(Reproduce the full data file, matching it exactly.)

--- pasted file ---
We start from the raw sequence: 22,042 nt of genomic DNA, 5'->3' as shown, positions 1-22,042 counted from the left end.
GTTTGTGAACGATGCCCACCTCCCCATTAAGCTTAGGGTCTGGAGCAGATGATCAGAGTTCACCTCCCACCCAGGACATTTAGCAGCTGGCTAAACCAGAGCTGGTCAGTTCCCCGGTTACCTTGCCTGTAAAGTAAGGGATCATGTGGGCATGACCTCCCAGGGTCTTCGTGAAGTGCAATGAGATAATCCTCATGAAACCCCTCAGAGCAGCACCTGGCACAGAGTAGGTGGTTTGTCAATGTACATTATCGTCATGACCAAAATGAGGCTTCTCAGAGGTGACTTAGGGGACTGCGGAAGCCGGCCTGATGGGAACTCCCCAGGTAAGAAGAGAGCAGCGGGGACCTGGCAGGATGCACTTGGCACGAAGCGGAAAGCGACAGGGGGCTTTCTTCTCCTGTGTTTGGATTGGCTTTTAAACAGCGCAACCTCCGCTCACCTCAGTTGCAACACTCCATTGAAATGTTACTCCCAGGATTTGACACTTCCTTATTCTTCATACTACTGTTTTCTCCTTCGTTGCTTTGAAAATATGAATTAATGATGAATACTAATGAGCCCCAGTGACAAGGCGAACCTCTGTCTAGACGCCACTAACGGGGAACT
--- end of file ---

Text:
We start from the raw sequence: 22,042 nt of genomic DNA, 5'->3' as shown, positions 1-22,042 counted from the left end.
GTTTGTGAACGATGCCCACCTCCCCATTAAGCTTAGGGTCTGGAGCAGATGATCAGAGTTCACCTCCCACCCAGGACATTTAGCAGCTGGCTAAACCAGAGCTGGTCAGTTCCCCGGTTACCTTGCCTGTAAAGTAAGGGATCATGTGGGCATGACCTCCCAGGGTCTTCGTGAAGTGCAATGAGATAATCCTCATGAAACCCCTCAGAGCAGCACCTGGCACAGAGTAGGTGGTTTGTCAATGTACATTATCGTCATGACCAAAATGAGGCTTCTCAGAGGTGACTTAGGGGACTGCGGAAGCCGGCCTGATGGGAACTCCCCAGGTAAGAAGAGAGCAGCGGGGACCTGGCAGGATGCACTTGGCACGAAGCGGAAAGCGACAGGGGGCTTTCTTCTCCTGTGTTTGGATTGGCTTTTAAACAGCGCAACCTCCGCTCACCTCAGTTGCAACACTCCATTGAAATGTTACTCCCAGGATTTGACACTTCCTTATTCTTCATACTACTGTTTTCTCCTTCGTTGCTTTGAAAATATGAATTAATGATGAATACTAATGAGCCCCAGTGACAAGGCGAACCTCTGTCTAGACGCCACTAACGGGGAACT